The largest rare earth deposit in Europe has been discovered in the Swedish Arctic, which could help the continent break free from Chinese dominance in the resource market, Bloomberg reports .
The deposit, located north of the company's largest mine in the Arctic city of Kiruna, was found by the Swedish state-owned mining company LKAB. It contains over 1 million tons of rare earth elements. The full extent of the field is unknown while it is being explored, LKAB said in a statement. “It will be at least 10-15 years before we can start mining and supply raw materials to the market,” said Jan Mostrom, the company's chief executive officer.
In Europe, Sweden plays a key role in the renewable energy program. It already supplies about 90% of the continent's iron ore, most of which comes from the LKAB mines in the north.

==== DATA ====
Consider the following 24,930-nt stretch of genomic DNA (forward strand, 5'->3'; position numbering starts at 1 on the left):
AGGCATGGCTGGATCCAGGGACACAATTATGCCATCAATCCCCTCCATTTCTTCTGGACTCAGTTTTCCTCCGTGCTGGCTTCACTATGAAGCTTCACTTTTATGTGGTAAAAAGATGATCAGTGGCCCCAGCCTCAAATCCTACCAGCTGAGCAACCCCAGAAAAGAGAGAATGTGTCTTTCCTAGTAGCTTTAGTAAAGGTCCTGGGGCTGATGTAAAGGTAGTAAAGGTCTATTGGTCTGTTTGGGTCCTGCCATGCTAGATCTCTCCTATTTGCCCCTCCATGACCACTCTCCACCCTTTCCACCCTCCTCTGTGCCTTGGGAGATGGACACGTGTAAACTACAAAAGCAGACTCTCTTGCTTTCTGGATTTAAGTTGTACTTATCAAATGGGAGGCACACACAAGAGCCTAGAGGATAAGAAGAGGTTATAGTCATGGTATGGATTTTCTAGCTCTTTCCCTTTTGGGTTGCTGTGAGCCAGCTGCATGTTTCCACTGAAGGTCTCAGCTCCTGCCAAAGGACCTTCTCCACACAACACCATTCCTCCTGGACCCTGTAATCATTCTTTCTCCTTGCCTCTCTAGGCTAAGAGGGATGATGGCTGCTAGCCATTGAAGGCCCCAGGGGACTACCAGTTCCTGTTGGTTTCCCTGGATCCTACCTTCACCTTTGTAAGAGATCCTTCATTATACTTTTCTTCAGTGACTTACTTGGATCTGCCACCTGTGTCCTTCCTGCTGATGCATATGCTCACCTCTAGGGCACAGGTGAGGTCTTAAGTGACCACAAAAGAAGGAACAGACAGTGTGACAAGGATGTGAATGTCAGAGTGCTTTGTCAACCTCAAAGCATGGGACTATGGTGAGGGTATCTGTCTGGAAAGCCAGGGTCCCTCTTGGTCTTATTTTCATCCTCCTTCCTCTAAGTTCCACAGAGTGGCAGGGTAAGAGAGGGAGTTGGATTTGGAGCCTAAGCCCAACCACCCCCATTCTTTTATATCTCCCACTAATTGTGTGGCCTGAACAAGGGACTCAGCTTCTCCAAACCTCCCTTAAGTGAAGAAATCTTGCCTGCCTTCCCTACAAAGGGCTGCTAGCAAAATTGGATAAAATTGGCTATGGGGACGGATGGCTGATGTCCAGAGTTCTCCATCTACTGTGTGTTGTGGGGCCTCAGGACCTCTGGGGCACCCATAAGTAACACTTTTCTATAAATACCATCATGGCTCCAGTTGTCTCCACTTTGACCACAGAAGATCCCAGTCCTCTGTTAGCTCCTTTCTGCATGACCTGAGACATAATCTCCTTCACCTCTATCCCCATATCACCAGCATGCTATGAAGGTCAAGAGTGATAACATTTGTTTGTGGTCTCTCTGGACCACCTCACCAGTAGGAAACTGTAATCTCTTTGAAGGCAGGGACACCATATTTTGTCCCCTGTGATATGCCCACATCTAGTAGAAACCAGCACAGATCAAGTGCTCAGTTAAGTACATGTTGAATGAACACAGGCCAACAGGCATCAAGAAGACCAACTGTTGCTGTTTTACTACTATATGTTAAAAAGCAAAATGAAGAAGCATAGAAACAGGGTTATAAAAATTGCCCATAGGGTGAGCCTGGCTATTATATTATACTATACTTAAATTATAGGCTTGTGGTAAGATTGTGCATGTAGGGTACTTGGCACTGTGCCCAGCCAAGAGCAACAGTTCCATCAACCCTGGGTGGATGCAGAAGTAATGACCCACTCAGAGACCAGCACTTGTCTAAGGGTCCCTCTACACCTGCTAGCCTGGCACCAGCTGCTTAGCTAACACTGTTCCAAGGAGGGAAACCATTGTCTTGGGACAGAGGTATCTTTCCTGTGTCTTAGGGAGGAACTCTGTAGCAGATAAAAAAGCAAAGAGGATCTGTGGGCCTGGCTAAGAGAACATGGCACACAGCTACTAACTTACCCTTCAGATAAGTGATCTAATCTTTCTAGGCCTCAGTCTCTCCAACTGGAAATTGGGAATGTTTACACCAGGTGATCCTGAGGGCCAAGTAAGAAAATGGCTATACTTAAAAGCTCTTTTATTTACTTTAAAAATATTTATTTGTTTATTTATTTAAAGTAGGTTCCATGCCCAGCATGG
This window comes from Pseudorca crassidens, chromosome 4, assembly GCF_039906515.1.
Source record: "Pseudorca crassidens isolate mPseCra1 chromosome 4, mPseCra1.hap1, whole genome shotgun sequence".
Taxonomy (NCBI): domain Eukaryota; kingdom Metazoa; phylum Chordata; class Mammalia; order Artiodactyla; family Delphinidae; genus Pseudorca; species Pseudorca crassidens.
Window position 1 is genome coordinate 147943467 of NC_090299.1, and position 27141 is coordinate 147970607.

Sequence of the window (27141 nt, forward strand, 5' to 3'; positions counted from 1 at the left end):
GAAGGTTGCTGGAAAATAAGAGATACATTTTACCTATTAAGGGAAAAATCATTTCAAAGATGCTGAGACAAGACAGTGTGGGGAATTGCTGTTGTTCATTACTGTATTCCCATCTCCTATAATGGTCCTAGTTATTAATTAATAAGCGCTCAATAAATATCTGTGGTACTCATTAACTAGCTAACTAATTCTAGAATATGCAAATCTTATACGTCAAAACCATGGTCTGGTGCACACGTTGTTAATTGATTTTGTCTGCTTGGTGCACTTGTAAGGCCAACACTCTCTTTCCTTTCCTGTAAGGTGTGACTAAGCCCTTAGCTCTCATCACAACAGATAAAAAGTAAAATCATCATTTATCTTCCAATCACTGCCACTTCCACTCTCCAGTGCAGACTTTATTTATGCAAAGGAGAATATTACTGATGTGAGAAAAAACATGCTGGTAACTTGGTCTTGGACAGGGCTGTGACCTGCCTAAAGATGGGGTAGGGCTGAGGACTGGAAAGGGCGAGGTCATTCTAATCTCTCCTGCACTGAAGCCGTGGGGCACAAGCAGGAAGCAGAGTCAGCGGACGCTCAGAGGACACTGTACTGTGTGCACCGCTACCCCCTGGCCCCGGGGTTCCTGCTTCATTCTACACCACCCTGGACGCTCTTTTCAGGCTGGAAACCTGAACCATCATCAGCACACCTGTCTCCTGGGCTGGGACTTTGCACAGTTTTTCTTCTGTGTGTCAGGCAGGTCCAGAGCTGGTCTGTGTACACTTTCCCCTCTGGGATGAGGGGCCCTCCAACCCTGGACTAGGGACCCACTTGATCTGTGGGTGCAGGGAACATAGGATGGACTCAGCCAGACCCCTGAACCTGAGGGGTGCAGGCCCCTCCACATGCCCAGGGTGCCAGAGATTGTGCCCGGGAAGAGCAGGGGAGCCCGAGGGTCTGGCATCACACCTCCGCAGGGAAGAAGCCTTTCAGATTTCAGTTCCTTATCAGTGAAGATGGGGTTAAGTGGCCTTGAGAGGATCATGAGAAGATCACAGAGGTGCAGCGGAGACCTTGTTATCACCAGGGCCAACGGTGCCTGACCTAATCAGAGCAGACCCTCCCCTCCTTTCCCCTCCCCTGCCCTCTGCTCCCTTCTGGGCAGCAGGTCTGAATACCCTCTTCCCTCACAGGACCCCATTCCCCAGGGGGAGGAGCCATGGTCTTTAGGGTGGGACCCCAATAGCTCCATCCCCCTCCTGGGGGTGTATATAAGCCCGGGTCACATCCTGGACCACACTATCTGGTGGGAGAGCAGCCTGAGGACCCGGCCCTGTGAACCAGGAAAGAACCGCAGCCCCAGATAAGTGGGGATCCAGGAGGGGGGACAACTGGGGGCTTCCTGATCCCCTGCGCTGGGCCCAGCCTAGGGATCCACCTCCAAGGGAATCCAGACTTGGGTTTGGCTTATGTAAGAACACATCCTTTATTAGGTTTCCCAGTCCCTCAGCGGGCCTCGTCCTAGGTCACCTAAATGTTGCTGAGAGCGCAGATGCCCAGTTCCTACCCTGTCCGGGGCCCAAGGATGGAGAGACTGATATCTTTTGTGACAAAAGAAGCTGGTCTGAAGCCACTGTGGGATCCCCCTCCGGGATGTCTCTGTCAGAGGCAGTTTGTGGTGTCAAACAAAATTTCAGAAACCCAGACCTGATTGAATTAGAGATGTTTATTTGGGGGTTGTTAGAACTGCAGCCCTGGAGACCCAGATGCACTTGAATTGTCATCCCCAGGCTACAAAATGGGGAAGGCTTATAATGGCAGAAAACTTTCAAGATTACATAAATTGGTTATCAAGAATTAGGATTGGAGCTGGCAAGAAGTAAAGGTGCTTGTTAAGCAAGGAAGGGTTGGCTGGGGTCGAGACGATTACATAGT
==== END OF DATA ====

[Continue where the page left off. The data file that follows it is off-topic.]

Now Europe is almost 100% dependent on the import of rare metals from Asia. In 2020, The Wall Street Journal cited a report by American consultancy Horizon Advisory that said China was using its dominant position in the rare earths market as a tool to pressure the West. The Financial Times, citing a source in the Chinese government, wrote in 2021 that Beijing was considering how restrictions on the export of rare earth metals would affect the US defense industry.
Rare earth metals are present in the latest technologies, in particular they are used in the production of screens for computers, electric vehicles, high-tech weapons and wind turbines.